Chapter 10. Enemies of the State


        Sometimes there were people in my court who I just did not like.

—Lynn Toler, Presiding Judge of Divorce Court


        When the people fear the government, there is tyranny. When the government fears the people, there is liberty.

—Barnhill-Tichenor debate on Socialism, 1914

ULF CARLSSON WILL NEVER KNOW WHY THE JUDGE HE AND OTHERS call Chainsaw McBrien took such a strong dislike to him. Maybe it wasn’t personal. Maybe the relationship between McBrien and Carlsson’s wife’s attorney, who just happened to serve as a temporary judge in the same courthouse, was too close, as the first few divorce attorneys Carlsson interviewed had suggested. Was it possible that McBrien, presumably of Irish descent, didn’t like Scandinavians? Maybe the judge had something against mild-mannered civil servants with an interest in ancient African masks. Or maybe, after years on the bench, he had just become ornery, as Gerald Nissenbaum observed that family court judges do, and the diminutive Carlsson was an easy target for his rage. Maybe the reason for his dislike does not matter because, the bottom line is the U.S. family law system allowed Judge McBrien to be as arbitrary, nasty, abusive, biased, and vindictive as Judge McBrien chose to be.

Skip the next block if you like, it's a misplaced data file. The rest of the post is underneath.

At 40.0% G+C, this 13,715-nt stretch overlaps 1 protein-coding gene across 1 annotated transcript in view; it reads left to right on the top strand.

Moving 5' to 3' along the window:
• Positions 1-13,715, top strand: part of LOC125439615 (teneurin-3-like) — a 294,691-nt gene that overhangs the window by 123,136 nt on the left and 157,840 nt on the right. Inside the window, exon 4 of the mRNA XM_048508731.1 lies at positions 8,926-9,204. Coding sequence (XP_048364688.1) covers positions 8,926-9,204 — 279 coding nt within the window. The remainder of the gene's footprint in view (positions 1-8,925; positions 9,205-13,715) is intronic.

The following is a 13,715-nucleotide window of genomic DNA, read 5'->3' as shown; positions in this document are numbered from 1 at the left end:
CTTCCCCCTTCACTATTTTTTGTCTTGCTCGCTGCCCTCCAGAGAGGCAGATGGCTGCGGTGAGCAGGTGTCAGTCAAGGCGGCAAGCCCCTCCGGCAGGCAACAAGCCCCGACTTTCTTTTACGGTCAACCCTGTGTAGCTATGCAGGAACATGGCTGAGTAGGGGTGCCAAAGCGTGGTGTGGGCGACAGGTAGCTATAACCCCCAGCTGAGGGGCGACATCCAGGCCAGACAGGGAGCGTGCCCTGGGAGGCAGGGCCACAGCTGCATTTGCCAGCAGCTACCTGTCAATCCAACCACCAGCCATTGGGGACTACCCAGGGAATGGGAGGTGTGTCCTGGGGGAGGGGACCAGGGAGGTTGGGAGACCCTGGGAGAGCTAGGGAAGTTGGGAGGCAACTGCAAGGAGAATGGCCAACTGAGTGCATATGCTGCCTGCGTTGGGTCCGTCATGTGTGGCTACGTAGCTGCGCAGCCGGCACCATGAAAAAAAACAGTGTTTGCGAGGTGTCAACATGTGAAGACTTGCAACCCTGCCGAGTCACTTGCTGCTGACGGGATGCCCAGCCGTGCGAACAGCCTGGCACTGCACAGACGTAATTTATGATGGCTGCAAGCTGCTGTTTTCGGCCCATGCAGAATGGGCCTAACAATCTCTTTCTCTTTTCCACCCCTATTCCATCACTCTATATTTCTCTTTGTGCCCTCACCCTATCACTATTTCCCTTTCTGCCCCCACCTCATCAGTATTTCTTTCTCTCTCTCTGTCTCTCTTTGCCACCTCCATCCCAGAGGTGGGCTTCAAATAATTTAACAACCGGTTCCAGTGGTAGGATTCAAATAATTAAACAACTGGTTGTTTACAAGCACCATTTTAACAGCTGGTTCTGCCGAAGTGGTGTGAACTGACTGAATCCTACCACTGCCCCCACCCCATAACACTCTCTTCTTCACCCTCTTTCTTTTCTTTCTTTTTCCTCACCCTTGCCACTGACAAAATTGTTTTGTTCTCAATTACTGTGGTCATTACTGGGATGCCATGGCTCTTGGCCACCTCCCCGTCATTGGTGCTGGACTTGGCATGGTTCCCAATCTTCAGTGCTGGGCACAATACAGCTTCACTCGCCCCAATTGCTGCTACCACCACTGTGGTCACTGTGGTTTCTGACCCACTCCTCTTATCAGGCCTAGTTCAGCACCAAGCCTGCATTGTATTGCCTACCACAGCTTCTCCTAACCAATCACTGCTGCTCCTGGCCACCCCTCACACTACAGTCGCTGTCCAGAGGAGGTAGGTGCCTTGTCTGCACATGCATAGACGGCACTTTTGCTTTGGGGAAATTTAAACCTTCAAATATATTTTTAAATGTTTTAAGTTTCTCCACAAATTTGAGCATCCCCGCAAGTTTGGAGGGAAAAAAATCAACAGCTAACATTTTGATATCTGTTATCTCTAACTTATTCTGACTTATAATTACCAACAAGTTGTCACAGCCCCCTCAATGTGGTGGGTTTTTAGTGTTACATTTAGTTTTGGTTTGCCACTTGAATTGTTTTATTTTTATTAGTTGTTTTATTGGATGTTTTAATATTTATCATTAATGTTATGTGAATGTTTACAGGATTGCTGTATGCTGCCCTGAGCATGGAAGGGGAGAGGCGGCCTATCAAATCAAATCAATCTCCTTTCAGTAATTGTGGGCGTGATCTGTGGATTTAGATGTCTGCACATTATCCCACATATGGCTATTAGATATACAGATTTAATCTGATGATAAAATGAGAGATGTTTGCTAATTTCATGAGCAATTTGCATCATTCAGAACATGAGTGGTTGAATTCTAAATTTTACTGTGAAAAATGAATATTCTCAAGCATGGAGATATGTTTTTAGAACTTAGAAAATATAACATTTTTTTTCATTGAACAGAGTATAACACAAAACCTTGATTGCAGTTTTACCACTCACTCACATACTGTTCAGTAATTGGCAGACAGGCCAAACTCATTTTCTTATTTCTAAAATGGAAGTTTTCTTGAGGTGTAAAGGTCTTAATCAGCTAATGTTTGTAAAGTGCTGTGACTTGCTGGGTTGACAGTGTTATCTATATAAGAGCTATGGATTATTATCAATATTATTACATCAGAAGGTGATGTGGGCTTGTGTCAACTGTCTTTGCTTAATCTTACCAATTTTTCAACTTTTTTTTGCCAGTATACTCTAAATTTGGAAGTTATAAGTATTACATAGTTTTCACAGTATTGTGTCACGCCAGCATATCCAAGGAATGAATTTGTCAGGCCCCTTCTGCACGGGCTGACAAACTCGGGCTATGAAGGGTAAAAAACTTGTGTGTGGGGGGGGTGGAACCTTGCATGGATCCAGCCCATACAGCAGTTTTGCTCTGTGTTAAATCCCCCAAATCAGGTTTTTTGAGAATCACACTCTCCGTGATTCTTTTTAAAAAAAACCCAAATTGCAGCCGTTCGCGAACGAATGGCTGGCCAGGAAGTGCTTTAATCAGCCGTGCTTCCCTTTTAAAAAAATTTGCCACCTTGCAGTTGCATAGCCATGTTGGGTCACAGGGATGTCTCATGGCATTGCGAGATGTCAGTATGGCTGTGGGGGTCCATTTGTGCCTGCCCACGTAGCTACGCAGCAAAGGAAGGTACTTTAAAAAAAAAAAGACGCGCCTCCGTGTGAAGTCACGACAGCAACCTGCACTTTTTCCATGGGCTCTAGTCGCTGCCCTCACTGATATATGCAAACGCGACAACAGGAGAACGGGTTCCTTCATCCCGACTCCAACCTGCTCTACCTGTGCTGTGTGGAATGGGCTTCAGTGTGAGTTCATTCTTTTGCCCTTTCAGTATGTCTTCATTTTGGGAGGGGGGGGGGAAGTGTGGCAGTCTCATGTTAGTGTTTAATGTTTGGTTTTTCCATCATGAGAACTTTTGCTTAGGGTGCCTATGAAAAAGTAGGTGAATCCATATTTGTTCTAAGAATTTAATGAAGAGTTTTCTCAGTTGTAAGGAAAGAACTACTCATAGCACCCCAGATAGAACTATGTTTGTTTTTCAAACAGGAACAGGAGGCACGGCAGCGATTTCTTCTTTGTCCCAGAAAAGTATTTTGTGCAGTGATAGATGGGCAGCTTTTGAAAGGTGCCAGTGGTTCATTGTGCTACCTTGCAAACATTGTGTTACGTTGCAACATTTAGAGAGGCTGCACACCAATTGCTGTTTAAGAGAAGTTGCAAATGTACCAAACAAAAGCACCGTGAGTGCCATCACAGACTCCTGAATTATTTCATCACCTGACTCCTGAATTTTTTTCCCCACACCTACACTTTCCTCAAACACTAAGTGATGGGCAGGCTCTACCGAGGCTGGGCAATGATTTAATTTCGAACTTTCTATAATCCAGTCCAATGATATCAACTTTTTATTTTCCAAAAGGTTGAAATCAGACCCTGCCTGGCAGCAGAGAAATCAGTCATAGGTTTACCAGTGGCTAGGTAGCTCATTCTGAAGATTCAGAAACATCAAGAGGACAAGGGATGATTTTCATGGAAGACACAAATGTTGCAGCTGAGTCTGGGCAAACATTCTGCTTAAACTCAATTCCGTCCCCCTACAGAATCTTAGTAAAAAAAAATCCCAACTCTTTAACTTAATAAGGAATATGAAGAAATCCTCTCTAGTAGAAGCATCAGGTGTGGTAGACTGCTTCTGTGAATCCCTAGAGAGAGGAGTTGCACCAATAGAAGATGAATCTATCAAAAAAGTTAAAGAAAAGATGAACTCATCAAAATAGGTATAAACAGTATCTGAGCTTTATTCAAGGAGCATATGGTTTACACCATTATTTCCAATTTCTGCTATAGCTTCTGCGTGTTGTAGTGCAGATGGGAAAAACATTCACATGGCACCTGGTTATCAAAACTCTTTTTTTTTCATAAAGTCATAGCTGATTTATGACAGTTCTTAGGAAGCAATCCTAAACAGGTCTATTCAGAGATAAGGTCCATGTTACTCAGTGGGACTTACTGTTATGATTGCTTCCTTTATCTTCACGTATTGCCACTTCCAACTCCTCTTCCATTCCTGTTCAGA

Carlsson, sitting on the back patio of his modest home in a leafy suburb of Sacramento, sips coffee from a steaming mug. He is dressed in a pressed pale-blue oxford and blue jeans. His narrow shoulders are tight. His expression conveys controlled disgust and a little resignation. He is describing the final humiliation, the last and fatal blow to his life in America, delivered personally by the Chainsaw. Carlsson had worked almost 20 years for the State of California, rising up the ranks in the planning office where he had an exemplary work record and was looking forward to a generous pension. But one afternoon during the nightmare, a superior called him into his office and told him to pack up his personal things and leave within an hour. “There was no explanation.” Carlsson sighs. “After nearly 20 years, it was just basically ‘you’re fired.’” Buy the book to read more…

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